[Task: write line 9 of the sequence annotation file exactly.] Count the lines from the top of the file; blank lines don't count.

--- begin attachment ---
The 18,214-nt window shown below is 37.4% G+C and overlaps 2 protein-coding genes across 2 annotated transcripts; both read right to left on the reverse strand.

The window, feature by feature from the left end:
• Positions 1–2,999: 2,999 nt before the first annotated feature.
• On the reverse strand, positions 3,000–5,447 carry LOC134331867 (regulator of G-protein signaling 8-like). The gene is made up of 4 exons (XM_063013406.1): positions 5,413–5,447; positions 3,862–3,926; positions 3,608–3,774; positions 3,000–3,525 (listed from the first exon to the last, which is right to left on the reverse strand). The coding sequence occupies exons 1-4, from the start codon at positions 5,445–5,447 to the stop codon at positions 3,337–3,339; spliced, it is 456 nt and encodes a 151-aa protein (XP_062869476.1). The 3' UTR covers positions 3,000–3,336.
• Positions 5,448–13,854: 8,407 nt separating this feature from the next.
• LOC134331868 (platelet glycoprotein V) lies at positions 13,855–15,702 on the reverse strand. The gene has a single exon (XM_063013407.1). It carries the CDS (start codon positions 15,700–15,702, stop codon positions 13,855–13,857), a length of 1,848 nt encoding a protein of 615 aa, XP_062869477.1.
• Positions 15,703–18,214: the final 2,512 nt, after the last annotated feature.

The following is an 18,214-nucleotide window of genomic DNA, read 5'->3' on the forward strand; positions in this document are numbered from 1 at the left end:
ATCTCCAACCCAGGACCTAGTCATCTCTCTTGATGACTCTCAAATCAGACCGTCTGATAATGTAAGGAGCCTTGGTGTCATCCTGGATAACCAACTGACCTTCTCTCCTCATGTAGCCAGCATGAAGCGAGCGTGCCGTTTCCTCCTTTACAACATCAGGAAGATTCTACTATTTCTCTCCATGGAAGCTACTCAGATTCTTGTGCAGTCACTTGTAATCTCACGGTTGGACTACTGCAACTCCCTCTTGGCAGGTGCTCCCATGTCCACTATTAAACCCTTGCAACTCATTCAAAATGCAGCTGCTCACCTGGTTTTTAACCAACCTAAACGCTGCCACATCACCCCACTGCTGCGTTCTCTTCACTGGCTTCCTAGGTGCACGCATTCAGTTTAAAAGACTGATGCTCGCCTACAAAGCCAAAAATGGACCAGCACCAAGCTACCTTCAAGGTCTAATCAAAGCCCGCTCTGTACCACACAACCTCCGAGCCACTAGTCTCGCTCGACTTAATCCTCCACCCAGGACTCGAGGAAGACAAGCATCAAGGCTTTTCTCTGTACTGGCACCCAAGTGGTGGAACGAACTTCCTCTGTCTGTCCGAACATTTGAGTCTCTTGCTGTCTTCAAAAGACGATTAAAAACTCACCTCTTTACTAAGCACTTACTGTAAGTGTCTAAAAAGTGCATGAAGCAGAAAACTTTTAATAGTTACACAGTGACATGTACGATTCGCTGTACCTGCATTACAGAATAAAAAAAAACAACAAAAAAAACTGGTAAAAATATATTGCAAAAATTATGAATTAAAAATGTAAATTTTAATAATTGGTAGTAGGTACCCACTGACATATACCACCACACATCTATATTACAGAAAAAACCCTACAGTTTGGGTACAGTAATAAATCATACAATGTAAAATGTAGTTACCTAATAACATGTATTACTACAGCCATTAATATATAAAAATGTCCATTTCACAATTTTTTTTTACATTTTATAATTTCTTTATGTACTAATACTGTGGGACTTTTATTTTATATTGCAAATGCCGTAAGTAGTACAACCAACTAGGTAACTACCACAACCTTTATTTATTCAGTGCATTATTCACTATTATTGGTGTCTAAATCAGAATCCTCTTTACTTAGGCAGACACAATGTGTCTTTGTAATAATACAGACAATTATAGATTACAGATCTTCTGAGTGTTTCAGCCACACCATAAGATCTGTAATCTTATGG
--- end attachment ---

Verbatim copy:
ATCTCCAACCCAGGACCTAGTCATCTCTCTTGATGACTCTCAAATCAGACCGTCTGATAATGTAAGGAGCCTTGGTGTCATCCTGGATAACCAACTGACCTTCTCTCCTCATGTAGCCAGCATGAAGCGAGCGTGCCGTTTCCTCCTTTACAACATCAGGAAGATTCTACTATTTCTCTCCATGGAAGCTACTCAGATTCTTGTGCAGTCACTTGTAATCTCACGGTTGGACTACTGCAACTCCCTCTTGGCAGGTGCTCCCATGTCCACTATTAAACCCTTGCAACTCATTCAAAATGCAGCTGCTCACCTGGTTTTTAACCAACCTAAACGCTGCCACATCACCCCACTGCTGCGTTCTCTTCACTGGCTTCCTAGGTGCACGCATTCAGTTTAAAAGACTGATGCTCGCCTACAAAGCCAAAAATGGACCAGCACCAAGCTACCTTCAAGGTCTAATCAAAGCCCGCTCTGTACCACACAACCTCCGAGCCACTAGTCTCGCTCGACTTAATCCTCCACCCAGGACTCGAGGAAGACAAGCATCAAGGCTTTTCTCTGTACTGGCACCCAAGTGGTGGAACGAACTTCCTCTGTCTGTCCGAACATTTGAGTCTCTTGCTGTCTTCAAAAGACGATTAAAAACTCACCTCTTTACTAAGCACTTACTGTAAGTGTCTAAAAAGTGCATGAAGCAGAAAACTTTTAATAGTTACACAGTGACATGTACGATTCGCTGTACCTGCATTACAGAATAAAAAAAAACAACAAAAAAAACTGGTAAAAATATATTGCAAAAATTATGAATTAAAAATGTAAATTTTAATAATTGGTAGTAGGTACCCACTGACATATACCACCACACATCTATATTACAGAAAAAACCCTACAGTTTGGGTACAGTAATAAATCATACAATGTAAAATGTAGTTACCTAATAACATGTATTACTACAGCCATTAATATATAAAAATGTCCATTTCACAATTTTTTTTTACATTTTATAATTTCTTTATGTACTAATACTGTGGGACTTTTATTTTATATTGCAAATGCCGTAAGTAGTACAACCAACTAGGTAACTACCACAACCTTTATTTATTCAGTGCATTATTCACTATTATTGGTGTCTAAATCAGAATCCTCTTTACTTAGGCAGACACAATGTGTCTTTGTAATAATACAGACAATTATAGATTACAGATCTTCTGAGTGTTTCAGCCACACCATAAGATCTGTAATCTTATGG